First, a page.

Motion Graphics – “Anyware” (Singles Going Steady)

Chris Ingalls: The latest project from New York-based electronic artist Joe Williams, Motion Graphics is a purely synthetic stab at experimental synthpop, with an emphasis on “experimental”. With “Anyware”, he basically throws everything at the wall to see what sticks, and the result is a sonic collage packed with unique textures that sounds like Peter Gabriel’s Security album after a wild animal was let loose on the mixing desk. Interesting, restless and far-reaching. [8/10]

Max Totsky: There is a reason specific names always emerge at the forefront of the IDM scene. What Daniel Lopatin and Laurel Halo possess that an artist like, say, Motion Graphics might lack is a hunger to constantly push the boundaries, a mentality that fresh sound isn’t gifted; you have to press yourself to find it. However, that’s not to say that “Anyware” is a bad track. It’s just that this magnitude isn’t a bit hard to find in the song’s tropical-psych loop, waves of found sound, and trap snares. It knows exactly how to milk its repetition to create an effect that is hypnotic and far from stale, I just probably won’t remember it when the new Oneohtrix Point Never comes out. [6/10]

Tanner Smith: Motion Graphics operates in the technicolor hypnagogic wonderland that’s already well-trodden by Rustie and PC Music affiliates, but this song feels distinctive because of its percussive and juxtapositional qualities: Philip Glass-like trills ping-pong against clacking drill drums that really bang. It’s all bathed in that vaporwave soup that will make it an easy slip into the H&M playlist that’ll bump when you’re trying on some new pants. Intriguing, but not revelatory. [7/10]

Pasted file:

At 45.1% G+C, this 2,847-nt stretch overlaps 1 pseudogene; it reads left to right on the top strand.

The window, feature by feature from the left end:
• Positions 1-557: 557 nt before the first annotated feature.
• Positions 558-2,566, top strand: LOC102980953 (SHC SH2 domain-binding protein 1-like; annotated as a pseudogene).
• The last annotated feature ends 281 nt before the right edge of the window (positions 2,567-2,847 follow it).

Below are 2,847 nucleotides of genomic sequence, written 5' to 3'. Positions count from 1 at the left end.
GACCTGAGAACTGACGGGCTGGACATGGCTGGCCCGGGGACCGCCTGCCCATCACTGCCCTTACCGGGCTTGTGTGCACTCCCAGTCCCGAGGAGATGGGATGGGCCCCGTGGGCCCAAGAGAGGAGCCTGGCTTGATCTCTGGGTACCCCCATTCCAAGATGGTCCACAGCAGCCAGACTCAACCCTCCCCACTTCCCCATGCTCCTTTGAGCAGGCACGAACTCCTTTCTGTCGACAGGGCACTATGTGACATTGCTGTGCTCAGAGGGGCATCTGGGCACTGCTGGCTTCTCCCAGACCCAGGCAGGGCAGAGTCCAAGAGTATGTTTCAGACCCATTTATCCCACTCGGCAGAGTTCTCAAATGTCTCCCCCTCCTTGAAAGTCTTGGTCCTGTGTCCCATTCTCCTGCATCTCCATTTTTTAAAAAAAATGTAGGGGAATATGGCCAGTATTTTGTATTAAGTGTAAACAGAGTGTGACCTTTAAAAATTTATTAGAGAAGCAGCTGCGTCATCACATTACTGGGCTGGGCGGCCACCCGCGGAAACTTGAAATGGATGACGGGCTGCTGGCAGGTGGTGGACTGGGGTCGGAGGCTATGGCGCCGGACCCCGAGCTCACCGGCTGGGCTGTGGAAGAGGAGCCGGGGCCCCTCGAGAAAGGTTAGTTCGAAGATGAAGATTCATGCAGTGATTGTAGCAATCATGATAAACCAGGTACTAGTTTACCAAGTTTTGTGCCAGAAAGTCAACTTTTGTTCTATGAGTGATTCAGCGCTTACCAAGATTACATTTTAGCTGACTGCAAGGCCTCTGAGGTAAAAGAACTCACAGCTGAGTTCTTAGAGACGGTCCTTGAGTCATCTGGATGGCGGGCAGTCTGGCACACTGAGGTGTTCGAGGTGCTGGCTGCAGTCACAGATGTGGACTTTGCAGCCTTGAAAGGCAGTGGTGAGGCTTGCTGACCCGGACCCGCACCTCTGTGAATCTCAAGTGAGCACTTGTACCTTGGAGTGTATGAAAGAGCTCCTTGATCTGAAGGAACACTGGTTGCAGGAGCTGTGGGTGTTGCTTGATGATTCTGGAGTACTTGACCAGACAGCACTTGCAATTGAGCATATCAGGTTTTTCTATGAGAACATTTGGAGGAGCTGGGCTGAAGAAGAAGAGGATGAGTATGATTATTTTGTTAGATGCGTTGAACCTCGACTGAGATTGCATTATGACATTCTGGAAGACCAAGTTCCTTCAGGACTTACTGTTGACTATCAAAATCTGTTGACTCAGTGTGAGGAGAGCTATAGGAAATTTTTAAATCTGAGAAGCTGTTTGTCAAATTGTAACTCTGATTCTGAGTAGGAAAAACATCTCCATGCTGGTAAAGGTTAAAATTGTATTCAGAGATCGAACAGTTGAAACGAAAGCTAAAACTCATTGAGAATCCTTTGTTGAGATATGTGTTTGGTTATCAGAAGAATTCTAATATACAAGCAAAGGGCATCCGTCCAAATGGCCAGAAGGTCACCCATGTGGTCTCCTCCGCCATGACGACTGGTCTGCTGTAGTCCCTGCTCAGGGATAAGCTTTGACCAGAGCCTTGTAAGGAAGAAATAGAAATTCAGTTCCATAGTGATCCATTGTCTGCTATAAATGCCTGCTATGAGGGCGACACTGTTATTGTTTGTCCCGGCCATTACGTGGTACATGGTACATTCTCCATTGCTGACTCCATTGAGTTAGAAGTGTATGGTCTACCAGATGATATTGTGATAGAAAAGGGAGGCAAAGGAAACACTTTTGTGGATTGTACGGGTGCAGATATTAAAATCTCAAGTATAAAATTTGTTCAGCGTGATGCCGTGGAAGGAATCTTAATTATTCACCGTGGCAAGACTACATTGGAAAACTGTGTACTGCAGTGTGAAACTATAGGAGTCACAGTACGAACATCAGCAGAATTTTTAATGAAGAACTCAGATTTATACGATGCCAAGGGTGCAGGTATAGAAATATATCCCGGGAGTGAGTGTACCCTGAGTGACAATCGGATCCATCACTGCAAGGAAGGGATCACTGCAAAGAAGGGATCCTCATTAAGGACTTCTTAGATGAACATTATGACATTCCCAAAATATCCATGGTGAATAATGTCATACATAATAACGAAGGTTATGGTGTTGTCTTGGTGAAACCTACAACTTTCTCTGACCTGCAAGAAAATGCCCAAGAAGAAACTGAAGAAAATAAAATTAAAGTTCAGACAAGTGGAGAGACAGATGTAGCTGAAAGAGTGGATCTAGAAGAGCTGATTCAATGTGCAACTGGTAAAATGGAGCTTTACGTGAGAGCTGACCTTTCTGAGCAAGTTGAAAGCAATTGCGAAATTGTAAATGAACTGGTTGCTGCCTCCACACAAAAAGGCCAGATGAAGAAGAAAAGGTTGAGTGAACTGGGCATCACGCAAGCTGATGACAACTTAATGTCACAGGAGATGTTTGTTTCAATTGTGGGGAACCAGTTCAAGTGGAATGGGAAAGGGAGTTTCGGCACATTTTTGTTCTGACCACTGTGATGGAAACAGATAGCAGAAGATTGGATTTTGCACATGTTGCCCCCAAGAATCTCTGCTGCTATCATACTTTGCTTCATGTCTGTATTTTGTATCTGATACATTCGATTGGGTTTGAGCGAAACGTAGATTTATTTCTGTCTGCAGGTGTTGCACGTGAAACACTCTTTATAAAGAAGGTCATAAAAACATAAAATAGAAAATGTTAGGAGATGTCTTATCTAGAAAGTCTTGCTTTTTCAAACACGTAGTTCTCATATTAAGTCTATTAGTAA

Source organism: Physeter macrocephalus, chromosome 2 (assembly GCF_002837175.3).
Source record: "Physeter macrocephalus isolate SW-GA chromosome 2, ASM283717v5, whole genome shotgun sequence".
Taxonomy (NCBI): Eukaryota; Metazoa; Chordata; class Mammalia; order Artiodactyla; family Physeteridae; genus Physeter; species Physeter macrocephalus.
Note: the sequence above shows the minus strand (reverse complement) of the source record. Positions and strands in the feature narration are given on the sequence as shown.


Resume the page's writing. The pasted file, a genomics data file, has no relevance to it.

Andrew Paschal: This track is like a restless, mischievous sprite that climbs through your window and starts breaking things in your house, darting this way and that faster than your eyes can follow it. The song goes high and light with clinky, cartoony synths, and then abruptly falls to the ground with attention grabbing drum claps. It then repeats this pattern over and over at several-second intervals. While intricate and briefly entertaining, “Anyware” eventually becomes tiresome and irritating. [5/10]

William Sutton: The psychedelic inspired video is slightly at odds with the experimental electronica of a track which matches off kilter synths with crisp handclaps, 8 bit samples and panpipes, added layer by layer throughout the track. With a sound similar to Model 86, this tracks shows there is scope for experimentation in the post-EDM world. The track itself, however, feels like an incomplete idea and could have benefitted from some further thought and development as its many parts do not sadly add up to a whole. [4/10]

Paul Carr: As soon as the song begins, I guarantee you will check your phone. Not the phone you have now. You’ll find yourself looking for the old Nokia phone that you haven’t used since the early noughties. That’s because Motion Graphics have clearly based this song on the ringtone to the Nokia 3010. Once you’ve heard the song, it becomes impossible to differentiate between the two. The song itself is pleasant enough. It is well crafted but slight, often threatening to take off but never quite managing to…. Sorry my phone’s ringing. [6/10]

Adriane Pontecorvo: Loops on loops, but not much substance. There’s a nice build throughout the song, but half of the samples sound like they came from Windows 98 system files, and they don’t mix well with the other half; it’s a barrage of demo sounds. There’s potential here, and some intriguing robot voices, but this track needs paring down and a sense of quality over quantity. [4/10]

Scott Zuppardo: The quintessential soundtrack to robot beach porn or better described as a late ’90s K-hole with a red wine/steel drum hangover. [1/10]

Chad Miller: Pretty cool electronic piece. The instrumentation is really playful while giving off a lot of characterization to the piece, though the song doesn’t really tell a story with it. I’d say that’s where the song’s biggest flaw lies. It’s hard to commit attention to the piece when there’s not a lot of progression happening. [6/10]

SCORE: 5.22